As Viewpoint is a web application, you will likely want to enhance security by enabling access via HTTPS (HTTP over SSL), especially for pages requiring password access.
|The following instructions for running Viewpoint over HTTPS offer general procedures to accommodate a variety of possible specifications. If you require more specific instruction, consider reviewing the Tomcat documentation.|
$CATALINA_HOME represents the directory where Tomcat is installed. You may need to modify the server.xml file, which is likely in $CATALINA_HOME/conf/server.xml.
Verify the SSL HTTP/1.1 Connector entry is enabled. Open server.xml in an editor and locate the SSL HTTP/1.1 Connector entry, which likely resembles what follows:
<!-- <Connector port="8443" protocol="HTTP/1.1" SSLEnabled="true" maxThreads="150" scheme="https" secure="true" clientAuth="false" sslProtocol="TLS" /> -->
If the entry is commented out, as it is in this example, uncomment the entry (by removing <!-- at the beginning of the entry and --> at the end of the entry). If the entry does not appear in the file, add it. Save the file and restart Tomcat.
This enables SSL access on port 8443 (the default for HTTPS is 443, but just as Tomcat uses 8080 instead of 80 to avoid conflicts, 8443 is used instead of 443 here).
|Folder permissions must be set to be owned by the Tomcat user. If using Tomcat 6, the default user is tomcat6.
#change ownership of tomcat directory chown -R tomcat6:tomcat6 /opt/tomcat
Self-signed certificates are useful in cases where you require encryption but do not need to verify the website identity. Using a self-signed certificate instead of one signed by a Certificate Authority (CA), users gaining initial access to the site may get prompted that the site is untrusted and may have to perform several steps to "accept" the certificate before they can access the site. This usually only occurs the first time they access the site.
|You may prefer to obtain and install a certificate from a Certificate Authority; if so, refer to the Tomcat documentation for installing a certificate from a CA.|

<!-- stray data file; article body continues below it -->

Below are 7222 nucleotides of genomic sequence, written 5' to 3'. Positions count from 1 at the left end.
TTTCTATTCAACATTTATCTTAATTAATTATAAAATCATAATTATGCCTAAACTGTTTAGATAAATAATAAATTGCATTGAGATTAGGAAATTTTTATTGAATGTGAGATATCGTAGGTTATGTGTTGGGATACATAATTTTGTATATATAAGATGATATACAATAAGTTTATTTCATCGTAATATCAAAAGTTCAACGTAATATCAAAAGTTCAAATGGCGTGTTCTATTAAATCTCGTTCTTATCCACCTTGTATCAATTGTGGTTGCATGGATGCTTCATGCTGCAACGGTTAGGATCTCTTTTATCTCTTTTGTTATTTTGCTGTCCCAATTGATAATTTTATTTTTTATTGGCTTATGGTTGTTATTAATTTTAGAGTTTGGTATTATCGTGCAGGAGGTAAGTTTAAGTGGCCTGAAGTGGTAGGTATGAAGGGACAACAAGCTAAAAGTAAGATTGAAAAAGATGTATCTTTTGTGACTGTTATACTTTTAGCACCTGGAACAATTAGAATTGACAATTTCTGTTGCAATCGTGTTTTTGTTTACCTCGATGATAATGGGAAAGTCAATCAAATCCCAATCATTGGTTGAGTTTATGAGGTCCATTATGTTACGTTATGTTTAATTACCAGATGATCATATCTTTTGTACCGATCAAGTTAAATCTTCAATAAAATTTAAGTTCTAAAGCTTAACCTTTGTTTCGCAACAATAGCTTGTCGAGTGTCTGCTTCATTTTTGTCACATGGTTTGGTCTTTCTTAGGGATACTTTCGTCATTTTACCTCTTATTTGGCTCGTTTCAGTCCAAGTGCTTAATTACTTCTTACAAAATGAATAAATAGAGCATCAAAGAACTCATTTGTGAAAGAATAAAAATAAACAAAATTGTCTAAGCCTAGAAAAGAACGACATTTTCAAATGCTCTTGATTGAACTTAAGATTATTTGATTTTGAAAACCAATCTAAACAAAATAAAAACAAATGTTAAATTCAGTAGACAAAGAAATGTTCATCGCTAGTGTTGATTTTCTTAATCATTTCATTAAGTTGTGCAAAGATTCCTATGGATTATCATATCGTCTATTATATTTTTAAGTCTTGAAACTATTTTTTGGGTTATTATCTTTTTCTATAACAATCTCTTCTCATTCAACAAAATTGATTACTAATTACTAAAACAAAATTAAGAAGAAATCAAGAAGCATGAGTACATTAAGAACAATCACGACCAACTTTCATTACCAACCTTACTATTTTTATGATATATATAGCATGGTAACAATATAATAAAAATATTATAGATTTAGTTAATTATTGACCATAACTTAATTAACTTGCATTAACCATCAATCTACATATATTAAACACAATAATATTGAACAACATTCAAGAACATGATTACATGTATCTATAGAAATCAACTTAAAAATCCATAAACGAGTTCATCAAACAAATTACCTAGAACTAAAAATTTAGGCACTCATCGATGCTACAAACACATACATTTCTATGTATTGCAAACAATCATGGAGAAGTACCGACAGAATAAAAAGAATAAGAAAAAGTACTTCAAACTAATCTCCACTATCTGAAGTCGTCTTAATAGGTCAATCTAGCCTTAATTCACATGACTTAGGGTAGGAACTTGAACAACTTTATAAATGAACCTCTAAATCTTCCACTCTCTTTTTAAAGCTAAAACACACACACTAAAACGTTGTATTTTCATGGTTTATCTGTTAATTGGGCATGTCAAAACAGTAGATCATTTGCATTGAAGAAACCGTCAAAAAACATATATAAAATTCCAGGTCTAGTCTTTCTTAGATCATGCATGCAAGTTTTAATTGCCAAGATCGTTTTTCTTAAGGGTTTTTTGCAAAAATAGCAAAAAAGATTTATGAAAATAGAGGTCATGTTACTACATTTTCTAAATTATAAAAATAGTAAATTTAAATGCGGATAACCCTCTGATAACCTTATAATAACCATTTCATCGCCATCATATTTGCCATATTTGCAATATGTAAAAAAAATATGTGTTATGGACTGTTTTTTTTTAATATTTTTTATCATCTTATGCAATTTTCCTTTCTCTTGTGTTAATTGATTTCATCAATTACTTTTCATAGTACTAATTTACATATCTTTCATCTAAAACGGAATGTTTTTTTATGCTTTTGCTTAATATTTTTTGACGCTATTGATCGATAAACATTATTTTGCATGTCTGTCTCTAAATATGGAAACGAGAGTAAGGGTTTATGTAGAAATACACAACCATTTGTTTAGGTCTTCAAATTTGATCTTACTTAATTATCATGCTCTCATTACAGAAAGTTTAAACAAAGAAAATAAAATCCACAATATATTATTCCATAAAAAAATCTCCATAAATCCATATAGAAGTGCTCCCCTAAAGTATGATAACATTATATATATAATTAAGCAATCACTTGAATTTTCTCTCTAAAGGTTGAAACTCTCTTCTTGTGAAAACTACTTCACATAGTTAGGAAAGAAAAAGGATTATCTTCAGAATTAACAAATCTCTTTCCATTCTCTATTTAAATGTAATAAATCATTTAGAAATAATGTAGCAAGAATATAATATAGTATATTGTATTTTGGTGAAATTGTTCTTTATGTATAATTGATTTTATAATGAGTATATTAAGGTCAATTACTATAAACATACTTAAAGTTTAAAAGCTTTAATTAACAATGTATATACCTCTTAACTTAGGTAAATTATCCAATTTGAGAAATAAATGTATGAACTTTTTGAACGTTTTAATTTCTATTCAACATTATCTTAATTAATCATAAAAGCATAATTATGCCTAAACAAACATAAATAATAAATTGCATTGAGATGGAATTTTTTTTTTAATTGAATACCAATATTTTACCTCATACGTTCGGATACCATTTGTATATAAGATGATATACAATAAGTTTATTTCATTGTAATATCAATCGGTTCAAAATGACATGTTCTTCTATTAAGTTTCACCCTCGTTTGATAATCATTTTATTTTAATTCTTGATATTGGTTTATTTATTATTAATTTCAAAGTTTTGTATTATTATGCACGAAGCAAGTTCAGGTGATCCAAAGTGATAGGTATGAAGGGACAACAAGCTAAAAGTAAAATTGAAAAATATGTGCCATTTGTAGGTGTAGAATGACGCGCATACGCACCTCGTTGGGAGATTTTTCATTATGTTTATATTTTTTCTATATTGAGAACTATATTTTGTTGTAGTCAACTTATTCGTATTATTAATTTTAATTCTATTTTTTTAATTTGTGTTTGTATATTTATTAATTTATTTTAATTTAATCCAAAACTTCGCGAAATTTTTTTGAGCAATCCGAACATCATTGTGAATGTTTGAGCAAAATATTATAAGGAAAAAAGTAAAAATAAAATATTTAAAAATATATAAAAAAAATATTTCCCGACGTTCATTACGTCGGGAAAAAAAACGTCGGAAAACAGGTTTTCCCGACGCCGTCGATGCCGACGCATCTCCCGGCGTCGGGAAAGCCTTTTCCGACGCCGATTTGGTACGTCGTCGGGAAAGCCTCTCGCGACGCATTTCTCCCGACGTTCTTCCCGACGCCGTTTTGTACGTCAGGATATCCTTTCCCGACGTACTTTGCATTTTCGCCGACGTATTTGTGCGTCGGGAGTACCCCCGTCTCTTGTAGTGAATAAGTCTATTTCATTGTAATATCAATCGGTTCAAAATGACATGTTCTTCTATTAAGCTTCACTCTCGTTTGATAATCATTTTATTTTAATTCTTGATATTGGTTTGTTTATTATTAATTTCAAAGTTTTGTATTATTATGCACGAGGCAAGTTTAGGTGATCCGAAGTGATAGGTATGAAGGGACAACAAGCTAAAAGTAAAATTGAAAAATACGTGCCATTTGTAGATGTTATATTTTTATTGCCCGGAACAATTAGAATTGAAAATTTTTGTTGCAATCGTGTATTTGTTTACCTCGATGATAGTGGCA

You must create a .keystore file that contains the self-signed certificate, which you can create (if it doesn't already exist) by running the keytool command. The new .keystore file appears in the home directory of the user used to run the keytool command. To specify a different location or filename, add the -keystore parameter, followed by the complete pathname to the keystore file, to the keytool. You must also include this new location in the server.xml configuration file. From a command line, run the keytool command:
$JAVA_HOME/bin/keytool -genkey -alias tomcat -keyalg RSA
After running the keytool command, you will be prompted for two passwords: (1) the keystore password and (2) the key password for Tomcat. You must use the same value for both passwords, and the value must be either:
Also after running the keytool command, you will be prompted for general information about the certificate. For the inquiry, "What is your first and last name?" you must enter the fully qualified hostname of the server running Viewpoint. When the client web browser examines the certificate it checks this field and verifies that it matches the hostname. If it doesn't, it may prevent access to the site.
You will also be prompted for other general information such as company, contact name, and so on. This information is visible to users who attempt to access a secure page in the application, so make sure that the information provided matches user expectations.
After creating the certificate, you must export it to make it ready for importing into the local keystore using the following command (assuming the name of your certificate is file.cer):
$JAVA_HOME/bin/keytool -export -alias tomcat -file file.cer
Now import the certificate into the keystore:
$JAVA_HOME/bin/keytool -import -alias tomcat -file file.cer -keystore $JAVA_HOME/jre/lib/security/cacerts
To enable HTTPS, you must modify the Viewpoint web.xml file. Add a security-constraint section to the $CATALINA_HOME/webapps/moab/WEB-INF/web.xml file. The following is a sample security-constraint section:
<web-app> ... <security-constraint> <web-resource-collection> <web-resource-name>Viewpoint Secure URLs</web-resource-name> <url-pattern>/*</url-pattern> </web-resource-collection> <user-data-constraint> <transport-guarantee>CONFIDENTIAL</transport-guarantee> </user-data-constraint> </security-constraint> </web-app>
The security-constraint section causes all pages to be hosted with HTTPS. You may modify the url-pattern text to select which pages you want protected and which you don't.